Method Man

Keanu (2016, Peter Atencio)

Keanu. Keanu is a movie about a missing kitten named Keanu. Keanu is so cute, no one can see him without falling in love with him; Keanu isn’t just the world’s cutest kitten, he’s the world’s sweetest kitten too. You might wonder why I’m almost fifty words in and haven’t talked about the movie yet, but I am. Keanu, as a film, is very much about the viewer adoring Keanu, the kitten. Because Keanu’s not just sweet or cute, he’s also badass. And adorable while he’s being badass.

Okay, time to talk about the movie.

So it’s really funny. Jordan Peele finds the kitten (or the kitten comes to him–I’m not sure why the script doesn’t treat the kitten as more magical, they could’ve gotten away with it). Someone breaks into his apartment, steals the kitten. Peele and his friend, Keegan-Michael Key, go to rescue the cat from a gang. There’s a lot of setup but it’s all very efficient. Keanu doesn’t overuse Keanu, the kitten. The kitten isn’t in most of the movie. The kitten is the T-Rex. He’s not the MacGuffin, because, even though Key and Peele grow as human beings throughout the film and learn things about themselves, Keanu isn’t deep. It’s just good. It follows a certain buddy movie blueprint, it doesn’t play with the medium, it’s just good. It’s funny and inventive.

It’s also good it isn’t deep because, frankly, director Atencio couldn’t hack it. He’s got very solid technical support from cinematographer Jas Shelton and editor Nicholas Monsour, but Atencio has absolutely no personality. And he directs actors far too generically. It’s blandly directed.

Excellent performances from the entire cast–Key and Peele are a comedy duo, which I should’ve mentioned earlier. They’re really funny. Method Man is great as the heavy, who also loves the kitten, of course. There are some problems but it’s the script, not the actors–the Luis Guzmán cameo could be better, Nia Long isn’t in it enough, Will Forte’s more amusing than funny. But then there’s this team building scene and it does some exposition while still being hilarious. The cameos just aren’t integrated well enough; not a surprise given Atencio. The performances still work out though.

It’s just a solid picture. And that kitten’s adorbs.



Directed by Peter Atencio; written by Jordan Peele and Alex Rubens; director of photography, Jas Shelton; edited by Nicholas Monsour; music by Steve Jablonsky and Nathan Whitehead; production designer, Aaron Osborne; produced by Keegan-Michael Key, Peele, Peter Principato, Paul Young and Joel Zadak; released by Warner Bros.

Starring Jordan Peele (Rell Williams), Keegan-Michael Key (Clarence Goobril), Tiffany Haddish (Hi-C), Method Man (Cheddar), Darrell Britt-Gibson (Trunk), Jason Mitchell (Bud), Jamar Malachi Neighbors (Stitches), Luis Guzmán (Bacon), Nia Long (Hannah) and Will Forte (Hulka).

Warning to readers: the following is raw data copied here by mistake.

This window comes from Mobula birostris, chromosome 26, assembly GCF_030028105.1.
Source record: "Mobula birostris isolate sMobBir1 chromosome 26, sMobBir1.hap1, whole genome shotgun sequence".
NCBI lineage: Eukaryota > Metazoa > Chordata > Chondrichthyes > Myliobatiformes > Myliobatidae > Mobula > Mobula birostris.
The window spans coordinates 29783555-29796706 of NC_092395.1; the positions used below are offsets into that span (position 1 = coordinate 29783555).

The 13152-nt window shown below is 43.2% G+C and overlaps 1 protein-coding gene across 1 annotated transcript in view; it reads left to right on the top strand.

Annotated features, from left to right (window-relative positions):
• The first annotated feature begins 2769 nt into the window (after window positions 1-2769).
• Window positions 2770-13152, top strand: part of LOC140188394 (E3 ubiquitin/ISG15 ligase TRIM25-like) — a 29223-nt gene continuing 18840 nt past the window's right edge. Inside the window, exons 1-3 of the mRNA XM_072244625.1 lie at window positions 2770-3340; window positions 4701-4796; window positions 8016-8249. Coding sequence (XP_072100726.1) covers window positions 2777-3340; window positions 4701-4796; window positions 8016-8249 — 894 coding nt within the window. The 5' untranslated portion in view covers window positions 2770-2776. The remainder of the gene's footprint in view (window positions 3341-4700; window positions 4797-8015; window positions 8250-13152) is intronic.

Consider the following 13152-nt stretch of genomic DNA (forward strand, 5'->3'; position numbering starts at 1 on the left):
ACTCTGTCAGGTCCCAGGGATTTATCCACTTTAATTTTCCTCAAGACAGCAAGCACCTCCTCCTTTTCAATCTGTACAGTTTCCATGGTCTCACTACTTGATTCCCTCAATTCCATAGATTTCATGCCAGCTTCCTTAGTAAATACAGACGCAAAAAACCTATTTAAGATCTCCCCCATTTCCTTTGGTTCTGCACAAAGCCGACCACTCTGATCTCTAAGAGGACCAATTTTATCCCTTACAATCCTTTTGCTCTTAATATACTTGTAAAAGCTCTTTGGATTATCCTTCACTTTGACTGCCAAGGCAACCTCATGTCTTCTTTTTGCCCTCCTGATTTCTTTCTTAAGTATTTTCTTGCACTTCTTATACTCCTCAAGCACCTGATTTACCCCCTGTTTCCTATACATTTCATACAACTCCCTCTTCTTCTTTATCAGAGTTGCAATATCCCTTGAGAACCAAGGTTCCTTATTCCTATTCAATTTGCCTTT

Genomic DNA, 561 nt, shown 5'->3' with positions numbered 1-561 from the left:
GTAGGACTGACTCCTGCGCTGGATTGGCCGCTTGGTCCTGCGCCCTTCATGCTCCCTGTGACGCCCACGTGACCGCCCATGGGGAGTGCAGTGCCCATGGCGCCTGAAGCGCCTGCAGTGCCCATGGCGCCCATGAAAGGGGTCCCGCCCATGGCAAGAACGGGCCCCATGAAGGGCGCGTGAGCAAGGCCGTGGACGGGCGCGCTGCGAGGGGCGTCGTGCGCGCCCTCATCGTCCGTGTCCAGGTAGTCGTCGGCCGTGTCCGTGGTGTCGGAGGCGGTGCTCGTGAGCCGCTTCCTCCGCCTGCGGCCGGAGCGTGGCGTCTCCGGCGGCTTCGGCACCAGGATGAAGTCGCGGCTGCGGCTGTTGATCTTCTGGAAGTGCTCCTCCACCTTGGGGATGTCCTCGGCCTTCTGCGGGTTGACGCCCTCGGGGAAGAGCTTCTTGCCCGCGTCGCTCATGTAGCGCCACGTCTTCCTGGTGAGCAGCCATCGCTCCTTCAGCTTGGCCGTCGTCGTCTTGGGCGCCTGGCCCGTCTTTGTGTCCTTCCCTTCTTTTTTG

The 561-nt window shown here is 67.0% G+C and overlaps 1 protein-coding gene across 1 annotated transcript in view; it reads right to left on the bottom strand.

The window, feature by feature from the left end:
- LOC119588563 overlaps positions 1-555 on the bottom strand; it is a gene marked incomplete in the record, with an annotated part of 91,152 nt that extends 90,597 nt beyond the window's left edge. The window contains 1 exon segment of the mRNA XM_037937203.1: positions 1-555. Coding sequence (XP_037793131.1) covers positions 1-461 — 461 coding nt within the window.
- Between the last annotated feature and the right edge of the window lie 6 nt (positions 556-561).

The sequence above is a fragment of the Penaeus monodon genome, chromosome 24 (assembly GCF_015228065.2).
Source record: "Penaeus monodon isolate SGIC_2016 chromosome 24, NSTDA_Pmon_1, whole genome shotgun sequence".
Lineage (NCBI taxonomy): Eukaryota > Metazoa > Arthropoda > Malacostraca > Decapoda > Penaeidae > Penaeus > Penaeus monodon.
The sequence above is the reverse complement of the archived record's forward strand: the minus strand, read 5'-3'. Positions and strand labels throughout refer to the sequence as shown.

The Sitter (2011, David Gordon Green)

It’s somewhat shocking, given Jonah Hill’s presence and David Gordon Green directing, The Sitter is such a mess.

Would a remake of Adventures in Babysitting with a listless college dropout in the lead instead of Elisabeth Shue be funny? Maybe. Probably even. Sadly, Sitter doesn’t give Babysitting any source credit (although some of the scenes are lifted) and the lead isn’t a listless college dropout. Oh, Hill’s “character” is supposed to be a listless college dropout, but he’s really just playing the fat kid from Superbad.

The film runs just over eighty minutes and there’s barely enough story for it. Green’s disinterest in the project is obvious–one has to wonder if it was a contractual obligation for he and Hill. By the third act, Green isn’t even pretending. Hill manages to solve all of his babysitting charges’ problems in the run time, each in exceptionally contrived scenes.

There are some funny moments and the film has good performances, but eighty minutes of outtakes with Sam Rockwell and J.B. Smoove goofing off as drug dealers would probably be a better (and more narratively cohesive) project.

The script is the conspicuous offender, but the fault lies more with Green and producer Michael De Luca. The Sitter is a concept without a narrative; everyone just pretends it isn’t a disaster. The end credits even go so far as to act like the characters are memorable with postscripts. It’s awful.

Sadly, the film’s occasional (unintentional?) interesting aspects go uncultivated.

The Sitter‘s a waste.



Directed by David Gordon Green; written by Brian Gatewood and Alessandro Tanaka; director of photography, Tim Orr; edited by Craig Alpert; music by Jeff McIlwain and David Wingo; production designer, Richard A. Wright; produced by Michael De Luca; released by 20th Century Fox.

Starring Jonah Hill (Noah Griffith), Landry Bender (Blithe), Kevin Hernandez (Rodrigo), Max Records (Slater), Sam Rockwell (Karl), J.B. Smoove (Julio), Ari Graynor (Marisa Lewis), Kylie Bunbury (Roxanne), Erin Daniels (Mrs. Pedulla), D.W. Moffett (Dr. Pedulla), Jessica Hecht (Sandy Griffith), Bruce Altman (Jim Griffith), Method Man (Jacolby) and Sean Patrick Doyle (Garv).

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